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Medical News and Perspectives
November 17, 2004

New Imaging Approaches Unveiled

JAMA. 2004;292(19):2328. doi:10.1001/jama.292.19.2328

While magnetic resonance imaging (MRI) has been used since the mid-1980s to detect anatomical changes caused by disease, the technique has lacked the ability to detect the earliest molecular hallmarks of illness—alterations in the biochemical processes that are at the heart of cell function.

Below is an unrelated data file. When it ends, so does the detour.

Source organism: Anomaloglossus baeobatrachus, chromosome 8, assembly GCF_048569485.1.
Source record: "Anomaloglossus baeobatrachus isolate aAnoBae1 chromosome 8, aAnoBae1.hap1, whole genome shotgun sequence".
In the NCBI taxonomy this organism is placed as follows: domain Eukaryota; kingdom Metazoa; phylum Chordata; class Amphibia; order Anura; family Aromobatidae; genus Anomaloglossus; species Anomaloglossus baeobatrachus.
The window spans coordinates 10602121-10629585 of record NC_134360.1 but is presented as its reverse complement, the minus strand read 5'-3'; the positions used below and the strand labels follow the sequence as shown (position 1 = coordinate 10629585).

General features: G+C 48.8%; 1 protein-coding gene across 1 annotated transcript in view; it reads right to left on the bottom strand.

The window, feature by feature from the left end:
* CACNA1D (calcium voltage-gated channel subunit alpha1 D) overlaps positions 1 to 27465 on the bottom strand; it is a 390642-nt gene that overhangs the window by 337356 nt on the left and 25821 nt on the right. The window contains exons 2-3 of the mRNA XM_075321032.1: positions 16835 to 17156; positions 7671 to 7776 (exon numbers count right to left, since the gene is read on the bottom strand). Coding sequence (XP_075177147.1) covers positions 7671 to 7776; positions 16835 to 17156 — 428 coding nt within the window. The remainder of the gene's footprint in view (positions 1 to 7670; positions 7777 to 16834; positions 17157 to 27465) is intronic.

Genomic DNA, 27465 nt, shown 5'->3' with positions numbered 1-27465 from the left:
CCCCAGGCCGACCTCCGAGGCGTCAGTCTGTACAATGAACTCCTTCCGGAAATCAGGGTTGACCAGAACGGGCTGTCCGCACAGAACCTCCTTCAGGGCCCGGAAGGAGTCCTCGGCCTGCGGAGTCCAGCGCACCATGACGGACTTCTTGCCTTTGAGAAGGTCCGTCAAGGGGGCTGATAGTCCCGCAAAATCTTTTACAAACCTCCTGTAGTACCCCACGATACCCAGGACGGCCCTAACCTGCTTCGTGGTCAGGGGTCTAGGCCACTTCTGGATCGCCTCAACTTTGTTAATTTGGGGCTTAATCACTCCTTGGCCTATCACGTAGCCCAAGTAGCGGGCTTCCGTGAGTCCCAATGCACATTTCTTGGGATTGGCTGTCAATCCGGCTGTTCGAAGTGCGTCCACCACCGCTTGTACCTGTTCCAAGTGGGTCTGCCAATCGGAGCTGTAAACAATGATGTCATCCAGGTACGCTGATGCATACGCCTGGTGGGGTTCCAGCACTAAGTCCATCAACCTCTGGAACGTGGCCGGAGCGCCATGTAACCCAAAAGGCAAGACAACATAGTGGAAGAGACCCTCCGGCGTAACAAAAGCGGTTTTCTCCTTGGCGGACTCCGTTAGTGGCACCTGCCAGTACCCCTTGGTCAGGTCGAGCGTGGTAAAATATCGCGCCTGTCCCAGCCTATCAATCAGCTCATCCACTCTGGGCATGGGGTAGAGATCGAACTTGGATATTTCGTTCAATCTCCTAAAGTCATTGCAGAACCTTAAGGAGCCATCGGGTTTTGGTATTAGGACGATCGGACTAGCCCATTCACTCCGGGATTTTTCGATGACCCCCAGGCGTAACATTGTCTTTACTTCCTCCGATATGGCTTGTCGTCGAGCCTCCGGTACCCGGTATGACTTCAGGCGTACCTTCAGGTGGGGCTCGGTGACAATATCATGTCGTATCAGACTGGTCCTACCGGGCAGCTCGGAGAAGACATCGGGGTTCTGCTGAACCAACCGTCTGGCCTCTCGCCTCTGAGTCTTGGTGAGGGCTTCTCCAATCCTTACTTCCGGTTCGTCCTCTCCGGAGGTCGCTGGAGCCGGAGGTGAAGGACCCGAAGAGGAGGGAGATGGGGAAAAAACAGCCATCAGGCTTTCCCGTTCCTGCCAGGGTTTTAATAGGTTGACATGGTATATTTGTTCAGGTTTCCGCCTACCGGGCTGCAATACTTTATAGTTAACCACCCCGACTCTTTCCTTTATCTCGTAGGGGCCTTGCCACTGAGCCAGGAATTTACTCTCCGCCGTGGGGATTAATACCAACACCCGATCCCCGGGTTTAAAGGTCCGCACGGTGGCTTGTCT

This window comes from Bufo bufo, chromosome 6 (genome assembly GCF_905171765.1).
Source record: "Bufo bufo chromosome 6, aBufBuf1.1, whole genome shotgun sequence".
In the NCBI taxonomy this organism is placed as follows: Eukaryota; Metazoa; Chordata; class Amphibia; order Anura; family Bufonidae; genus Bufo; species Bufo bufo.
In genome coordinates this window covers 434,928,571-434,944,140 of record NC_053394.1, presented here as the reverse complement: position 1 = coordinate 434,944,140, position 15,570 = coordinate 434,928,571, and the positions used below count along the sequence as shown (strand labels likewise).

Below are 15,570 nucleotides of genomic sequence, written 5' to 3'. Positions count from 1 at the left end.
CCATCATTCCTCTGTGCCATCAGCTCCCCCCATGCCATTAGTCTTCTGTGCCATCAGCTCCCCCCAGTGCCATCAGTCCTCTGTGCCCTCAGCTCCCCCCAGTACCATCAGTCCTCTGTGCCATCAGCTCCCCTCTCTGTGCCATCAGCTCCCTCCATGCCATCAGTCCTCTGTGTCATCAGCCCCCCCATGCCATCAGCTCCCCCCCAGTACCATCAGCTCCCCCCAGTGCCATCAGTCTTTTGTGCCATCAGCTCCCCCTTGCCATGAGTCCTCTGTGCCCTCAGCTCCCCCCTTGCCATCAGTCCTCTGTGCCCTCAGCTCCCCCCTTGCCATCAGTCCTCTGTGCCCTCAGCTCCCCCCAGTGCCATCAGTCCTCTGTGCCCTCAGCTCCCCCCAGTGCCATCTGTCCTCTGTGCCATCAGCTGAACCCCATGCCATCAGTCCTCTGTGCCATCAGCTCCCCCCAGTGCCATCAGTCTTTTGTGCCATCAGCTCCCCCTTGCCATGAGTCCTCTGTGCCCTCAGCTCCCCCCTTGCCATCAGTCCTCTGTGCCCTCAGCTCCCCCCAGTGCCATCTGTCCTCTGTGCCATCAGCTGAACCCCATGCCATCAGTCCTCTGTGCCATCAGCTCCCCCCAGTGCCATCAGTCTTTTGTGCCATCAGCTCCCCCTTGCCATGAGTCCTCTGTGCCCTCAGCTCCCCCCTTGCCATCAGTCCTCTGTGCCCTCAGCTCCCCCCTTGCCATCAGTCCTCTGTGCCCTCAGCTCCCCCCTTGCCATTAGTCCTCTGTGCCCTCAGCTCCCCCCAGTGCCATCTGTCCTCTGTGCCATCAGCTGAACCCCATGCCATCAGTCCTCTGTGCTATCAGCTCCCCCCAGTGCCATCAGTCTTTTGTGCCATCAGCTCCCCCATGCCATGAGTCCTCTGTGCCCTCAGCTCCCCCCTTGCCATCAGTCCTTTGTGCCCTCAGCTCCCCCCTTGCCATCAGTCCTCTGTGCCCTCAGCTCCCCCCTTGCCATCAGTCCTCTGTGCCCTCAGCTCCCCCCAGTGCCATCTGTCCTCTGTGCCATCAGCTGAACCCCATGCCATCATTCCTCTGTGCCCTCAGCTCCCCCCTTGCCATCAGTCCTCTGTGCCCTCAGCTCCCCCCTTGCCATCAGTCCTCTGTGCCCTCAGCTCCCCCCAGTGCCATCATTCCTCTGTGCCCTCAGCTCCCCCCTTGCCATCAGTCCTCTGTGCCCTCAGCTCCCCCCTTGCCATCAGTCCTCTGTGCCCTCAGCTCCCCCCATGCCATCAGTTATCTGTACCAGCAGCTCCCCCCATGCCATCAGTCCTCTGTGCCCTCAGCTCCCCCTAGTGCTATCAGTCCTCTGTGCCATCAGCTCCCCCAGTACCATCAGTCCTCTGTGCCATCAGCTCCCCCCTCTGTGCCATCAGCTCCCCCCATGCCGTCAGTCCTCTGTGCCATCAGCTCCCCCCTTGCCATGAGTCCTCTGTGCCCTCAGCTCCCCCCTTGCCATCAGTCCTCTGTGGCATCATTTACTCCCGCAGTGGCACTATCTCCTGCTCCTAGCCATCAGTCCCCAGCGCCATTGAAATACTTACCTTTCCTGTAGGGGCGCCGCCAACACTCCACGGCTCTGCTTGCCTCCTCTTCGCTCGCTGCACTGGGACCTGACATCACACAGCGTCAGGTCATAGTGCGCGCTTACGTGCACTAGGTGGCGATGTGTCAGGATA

But advances in MRI technology may someday remove this limitation, according to researchers studying new, highly sensitive MRI devices to look at the metabolic intricacies of normal and disease states. Their hope, they say, is that such advances will improve diagnoses and allow physicians to monitor response to therapies.

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